ETA: Its depressing we even have to talk about something like this.... It makes me sad I cannot just go to some body of fresh water and drink, because Id probably be drinking used motor oil and mercury.
edit on 3/29/2012 by CaticusMaximus because: (no reason given)



posted on Mar, 29 2012 @ 02:25 PM
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reply to post by eyesontheskies
 




Does Boiling Water Really Make It Safe To Drink?,

Boiling water makes it safeR to drink.



posted on Mar, 29 2012 @ 03:54 PM
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Originally posted by eyesontheskies
Im just wondering if my only means of water was from a pond will boiling it before drinking it really make it safe to drink? Or is that just a myth?


Boiling makes it safe from microbes, bacteria, etc. It does nothing to make it safe from pollution, contaminants, or poisons, and it doesn't make it taste any better. An activated charcoal filter is better for initial treatment, and then only boil if necessary. The only way to make certain it is safe would be to distill it, which can be done on site with a little bit of equipment and a fire, but that would be a major undertaking if you were in the woods or mobile. If it was for your home, it would probably be worthwhile to create a way to distill the water.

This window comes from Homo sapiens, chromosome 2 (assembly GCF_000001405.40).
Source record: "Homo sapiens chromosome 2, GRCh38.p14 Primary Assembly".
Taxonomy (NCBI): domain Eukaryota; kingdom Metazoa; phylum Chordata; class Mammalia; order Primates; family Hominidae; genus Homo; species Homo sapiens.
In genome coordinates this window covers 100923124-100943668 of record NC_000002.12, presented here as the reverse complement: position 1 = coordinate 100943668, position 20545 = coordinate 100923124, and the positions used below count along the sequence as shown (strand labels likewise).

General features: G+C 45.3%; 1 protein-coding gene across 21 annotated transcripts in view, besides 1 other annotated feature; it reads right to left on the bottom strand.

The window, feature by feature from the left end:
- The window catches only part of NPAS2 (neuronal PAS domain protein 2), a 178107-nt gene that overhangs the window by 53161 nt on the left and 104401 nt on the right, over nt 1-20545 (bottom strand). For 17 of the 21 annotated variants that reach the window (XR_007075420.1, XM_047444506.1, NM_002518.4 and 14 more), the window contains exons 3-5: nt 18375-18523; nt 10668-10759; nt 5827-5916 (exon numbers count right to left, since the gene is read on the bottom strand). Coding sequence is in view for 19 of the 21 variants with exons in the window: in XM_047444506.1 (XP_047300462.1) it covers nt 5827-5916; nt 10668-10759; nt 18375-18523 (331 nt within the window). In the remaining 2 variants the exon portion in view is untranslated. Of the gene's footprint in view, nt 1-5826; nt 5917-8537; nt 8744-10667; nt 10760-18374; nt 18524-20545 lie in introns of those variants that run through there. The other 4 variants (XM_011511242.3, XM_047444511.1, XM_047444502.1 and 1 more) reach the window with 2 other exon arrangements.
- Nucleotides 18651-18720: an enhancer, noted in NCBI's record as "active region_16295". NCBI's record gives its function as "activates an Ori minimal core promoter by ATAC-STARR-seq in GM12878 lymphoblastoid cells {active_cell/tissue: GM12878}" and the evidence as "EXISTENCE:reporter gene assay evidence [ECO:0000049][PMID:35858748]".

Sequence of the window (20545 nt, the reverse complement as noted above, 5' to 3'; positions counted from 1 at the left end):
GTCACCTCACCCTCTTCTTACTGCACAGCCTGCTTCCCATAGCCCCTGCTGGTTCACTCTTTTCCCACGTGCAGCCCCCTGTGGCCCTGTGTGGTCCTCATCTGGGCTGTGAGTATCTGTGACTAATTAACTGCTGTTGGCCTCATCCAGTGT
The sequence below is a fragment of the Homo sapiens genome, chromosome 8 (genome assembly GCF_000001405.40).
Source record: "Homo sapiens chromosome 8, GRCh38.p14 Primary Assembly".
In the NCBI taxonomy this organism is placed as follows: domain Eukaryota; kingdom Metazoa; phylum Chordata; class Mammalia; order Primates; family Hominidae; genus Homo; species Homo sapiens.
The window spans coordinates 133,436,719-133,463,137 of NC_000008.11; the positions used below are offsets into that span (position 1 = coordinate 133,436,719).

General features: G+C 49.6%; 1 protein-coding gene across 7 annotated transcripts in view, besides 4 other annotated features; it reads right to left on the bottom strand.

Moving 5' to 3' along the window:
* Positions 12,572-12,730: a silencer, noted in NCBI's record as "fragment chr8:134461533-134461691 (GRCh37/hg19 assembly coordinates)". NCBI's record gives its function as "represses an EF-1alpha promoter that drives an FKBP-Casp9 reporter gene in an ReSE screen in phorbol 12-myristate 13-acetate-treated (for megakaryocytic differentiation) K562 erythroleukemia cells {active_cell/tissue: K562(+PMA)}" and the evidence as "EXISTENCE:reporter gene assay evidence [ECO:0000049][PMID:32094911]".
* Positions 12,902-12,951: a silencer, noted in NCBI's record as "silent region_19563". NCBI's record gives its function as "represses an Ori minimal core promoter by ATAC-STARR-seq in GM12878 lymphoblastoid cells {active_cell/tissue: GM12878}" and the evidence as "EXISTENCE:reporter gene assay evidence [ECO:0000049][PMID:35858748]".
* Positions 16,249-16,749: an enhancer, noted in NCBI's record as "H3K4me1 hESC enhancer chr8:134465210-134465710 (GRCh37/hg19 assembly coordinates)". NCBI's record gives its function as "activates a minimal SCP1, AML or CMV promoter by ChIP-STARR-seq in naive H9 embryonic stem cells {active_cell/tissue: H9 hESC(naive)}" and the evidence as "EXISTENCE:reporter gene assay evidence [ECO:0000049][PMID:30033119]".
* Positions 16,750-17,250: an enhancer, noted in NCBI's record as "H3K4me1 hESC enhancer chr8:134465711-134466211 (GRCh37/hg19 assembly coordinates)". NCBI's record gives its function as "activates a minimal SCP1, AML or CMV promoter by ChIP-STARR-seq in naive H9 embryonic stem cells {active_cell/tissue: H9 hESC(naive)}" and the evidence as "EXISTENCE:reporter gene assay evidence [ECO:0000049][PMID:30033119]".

In most cases, if the animals are drinking it, and you boil it, then it is probably safe.



posted on Mar, 29 2012 @ 03:59 PM
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Combine boiling with letting it sit in a barrel, like an old rain barrel, and it'll probably be okay. After all, "heavy" metals and so forth are heavy, and will sink if you give them time.



posted on Mar, 29 2012 @ 04:11 PM
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I have an ceramic filter similar to a berkey
Mine has a pair of filters and is fairly quick

I would still recommend boiling, and a pre filter, like a britta pitcher to extend the life of the ceramics



posted on Mar, 29 2012 @ 04:15 PM
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Copper (and silver) vessels have a biocidal effect. Known for centuries!

From wiki en.wikipedia.org...